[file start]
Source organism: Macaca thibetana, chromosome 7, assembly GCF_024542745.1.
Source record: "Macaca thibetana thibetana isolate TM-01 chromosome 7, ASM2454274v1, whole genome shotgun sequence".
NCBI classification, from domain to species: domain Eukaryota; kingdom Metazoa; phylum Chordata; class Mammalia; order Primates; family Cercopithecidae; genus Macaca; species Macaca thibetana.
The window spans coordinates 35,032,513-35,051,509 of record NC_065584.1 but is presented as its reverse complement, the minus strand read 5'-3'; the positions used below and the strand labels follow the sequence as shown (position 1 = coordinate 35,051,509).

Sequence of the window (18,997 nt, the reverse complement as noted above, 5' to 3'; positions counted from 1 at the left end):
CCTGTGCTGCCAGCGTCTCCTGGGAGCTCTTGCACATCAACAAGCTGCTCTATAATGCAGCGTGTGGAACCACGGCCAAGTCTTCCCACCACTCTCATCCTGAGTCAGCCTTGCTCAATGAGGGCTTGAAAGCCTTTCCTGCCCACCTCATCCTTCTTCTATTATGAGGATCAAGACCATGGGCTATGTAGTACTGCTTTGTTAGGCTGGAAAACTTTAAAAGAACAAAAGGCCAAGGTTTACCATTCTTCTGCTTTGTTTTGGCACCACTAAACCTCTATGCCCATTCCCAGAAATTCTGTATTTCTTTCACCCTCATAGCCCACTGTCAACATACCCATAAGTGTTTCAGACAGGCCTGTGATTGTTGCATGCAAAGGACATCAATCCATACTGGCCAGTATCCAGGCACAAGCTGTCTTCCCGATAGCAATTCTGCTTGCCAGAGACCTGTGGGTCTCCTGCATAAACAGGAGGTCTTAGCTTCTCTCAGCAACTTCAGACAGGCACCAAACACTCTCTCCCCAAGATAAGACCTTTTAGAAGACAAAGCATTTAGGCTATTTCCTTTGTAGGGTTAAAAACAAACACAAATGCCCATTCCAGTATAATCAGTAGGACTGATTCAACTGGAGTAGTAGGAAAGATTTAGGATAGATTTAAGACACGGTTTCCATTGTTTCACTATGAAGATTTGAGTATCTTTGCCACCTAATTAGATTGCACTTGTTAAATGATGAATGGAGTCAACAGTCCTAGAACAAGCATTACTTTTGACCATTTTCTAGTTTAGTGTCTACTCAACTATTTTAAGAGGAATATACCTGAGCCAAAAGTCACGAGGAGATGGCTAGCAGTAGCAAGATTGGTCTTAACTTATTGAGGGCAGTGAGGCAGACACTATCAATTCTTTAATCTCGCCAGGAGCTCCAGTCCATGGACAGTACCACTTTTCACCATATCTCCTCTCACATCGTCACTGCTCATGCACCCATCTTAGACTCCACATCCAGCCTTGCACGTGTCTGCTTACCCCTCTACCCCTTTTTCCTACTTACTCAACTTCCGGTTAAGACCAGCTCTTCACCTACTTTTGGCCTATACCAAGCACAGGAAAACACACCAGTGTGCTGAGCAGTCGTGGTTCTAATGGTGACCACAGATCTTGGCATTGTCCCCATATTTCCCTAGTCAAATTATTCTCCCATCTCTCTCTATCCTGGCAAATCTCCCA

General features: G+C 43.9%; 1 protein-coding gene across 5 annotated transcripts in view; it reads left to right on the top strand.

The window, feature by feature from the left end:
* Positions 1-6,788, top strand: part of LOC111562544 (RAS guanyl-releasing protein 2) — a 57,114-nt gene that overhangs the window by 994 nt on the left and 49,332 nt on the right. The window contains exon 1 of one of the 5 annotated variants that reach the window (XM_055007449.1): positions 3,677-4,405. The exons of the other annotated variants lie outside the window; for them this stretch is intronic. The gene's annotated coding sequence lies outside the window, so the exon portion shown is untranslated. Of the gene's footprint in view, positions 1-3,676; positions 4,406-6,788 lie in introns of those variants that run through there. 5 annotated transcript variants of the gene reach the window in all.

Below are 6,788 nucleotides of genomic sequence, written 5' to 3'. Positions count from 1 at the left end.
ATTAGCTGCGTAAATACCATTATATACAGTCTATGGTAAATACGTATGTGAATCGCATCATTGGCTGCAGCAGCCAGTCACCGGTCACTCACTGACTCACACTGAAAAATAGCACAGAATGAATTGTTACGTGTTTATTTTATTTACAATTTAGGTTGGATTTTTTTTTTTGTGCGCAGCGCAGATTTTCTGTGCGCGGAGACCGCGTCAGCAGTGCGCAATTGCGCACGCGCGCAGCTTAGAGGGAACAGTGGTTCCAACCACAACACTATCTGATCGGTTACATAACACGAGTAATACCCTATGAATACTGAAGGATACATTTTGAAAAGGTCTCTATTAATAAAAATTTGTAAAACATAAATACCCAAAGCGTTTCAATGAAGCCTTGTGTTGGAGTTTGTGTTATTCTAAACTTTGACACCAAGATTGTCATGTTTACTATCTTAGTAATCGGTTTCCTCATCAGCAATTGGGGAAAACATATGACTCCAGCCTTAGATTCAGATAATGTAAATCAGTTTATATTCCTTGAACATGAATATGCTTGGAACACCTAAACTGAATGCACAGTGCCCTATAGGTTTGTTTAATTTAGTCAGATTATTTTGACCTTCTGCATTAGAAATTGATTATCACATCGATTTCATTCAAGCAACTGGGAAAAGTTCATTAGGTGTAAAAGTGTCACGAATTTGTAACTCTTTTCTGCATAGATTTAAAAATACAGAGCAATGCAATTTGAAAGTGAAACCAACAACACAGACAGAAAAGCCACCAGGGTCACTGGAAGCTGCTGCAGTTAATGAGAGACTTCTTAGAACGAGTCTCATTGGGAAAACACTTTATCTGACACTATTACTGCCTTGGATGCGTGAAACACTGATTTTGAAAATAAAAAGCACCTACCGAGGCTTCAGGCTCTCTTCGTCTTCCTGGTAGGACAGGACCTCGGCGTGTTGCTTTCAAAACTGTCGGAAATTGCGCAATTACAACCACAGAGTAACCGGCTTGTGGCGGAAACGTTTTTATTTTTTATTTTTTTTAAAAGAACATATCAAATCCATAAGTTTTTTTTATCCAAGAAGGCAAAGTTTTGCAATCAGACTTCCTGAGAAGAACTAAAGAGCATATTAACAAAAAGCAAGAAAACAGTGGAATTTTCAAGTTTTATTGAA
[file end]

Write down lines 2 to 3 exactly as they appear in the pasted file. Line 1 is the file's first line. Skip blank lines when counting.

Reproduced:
Source record: "Macaca thibetana thibetana isolate TM-01 chromosome 7, ASM2454274v1, whole genome shotgun sequence".
NCBI classification, from domain to species: domain Eukaryota; kingdom Metazoa; phylum Chordata; class Mammalia; order Primates; family Cercopithecidae; genus Macaca; species Macaca thibetana.